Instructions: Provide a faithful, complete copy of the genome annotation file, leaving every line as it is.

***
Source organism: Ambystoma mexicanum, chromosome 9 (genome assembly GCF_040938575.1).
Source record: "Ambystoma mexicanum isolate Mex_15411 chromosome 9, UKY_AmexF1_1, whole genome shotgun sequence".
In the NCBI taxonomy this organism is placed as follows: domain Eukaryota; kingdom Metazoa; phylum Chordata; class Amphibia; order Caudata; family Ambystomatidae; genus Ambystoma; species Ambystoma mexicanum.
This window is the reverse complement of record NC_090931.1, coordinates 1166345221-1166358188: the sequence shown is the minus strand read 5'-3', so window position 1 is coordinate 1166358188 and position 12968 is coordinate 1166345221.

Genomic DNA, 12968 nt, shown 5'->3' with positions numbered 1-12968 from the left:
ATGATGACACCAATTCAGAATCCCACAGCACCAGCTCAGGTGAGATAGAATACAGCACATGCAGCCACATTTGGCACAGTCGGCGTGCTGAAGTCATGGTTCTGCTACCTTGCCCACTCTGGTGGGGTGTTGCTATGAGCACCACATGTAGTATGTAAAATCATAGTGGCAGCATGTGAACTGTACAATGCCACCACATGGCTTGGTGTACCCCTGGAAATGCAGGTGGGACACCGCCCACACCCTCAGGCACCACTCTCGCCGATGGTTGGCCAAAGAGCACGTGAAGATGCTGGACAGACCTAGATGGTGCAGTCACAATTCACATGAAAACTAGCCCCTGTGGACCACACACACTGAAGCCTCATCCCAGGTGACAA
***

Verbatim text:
Source organism: Ambystoma mexicanum, chromosome 9 (genome assembly GCF_040938575.1).
Source record: "Ambystoma mexicanum isolate Mex_15411 chromosome 9, UKY_AmexF1_1, whole genome shotgun sequence".
In the NCBI taxonomy this organism is placed as follows: domain Eukaryota; kingdom Metazoa; phylum Chordata; class Amphibia; order Caudata; family Ambystomatidae; genus Ambystoma; species Ambystoma mexicanum.
This window is the reverse complement of record NC_090931.1, coordinates 1166345221-1166358188: the sequence shown is the minus strand read 5'-3', so window position 1 is coordinate 1166358188 and position 12968 is coordinate 1166345221.

Genomic DNA, 12968 nt, shown 5'->3' with positions numbered 1-12968 from the left:
ATGATGACACCAATTCAGAATCCCACAGCACCAGCTCAGGTGAGATAGAATACAGCACATGCAGCCACATTTGGCACAGTCGGCGTGCTGAAGTCATGGTTCTGCTACCTTGCCCACTCTGGTGGGGTGTTGCTATGAGCACCACATGTAGTATGTAAAATCATAGTGGCAGCATGTGAACTGTACAATGCCACCACATGGCTTGGTGTACCCCTGGAAATGCAGGTGGGACACCGCCCACACCCTCAGGCACCACTCTCGCCGATGGTTGGCCAAAGAGCACGTGAAGATGCTGGACAGACCTAGATGGTGCAGTCACAATTCACATGAAAACTAGCCCCTGTGGACCACACACACTGAAGCCTCATCCCAGGTGACAA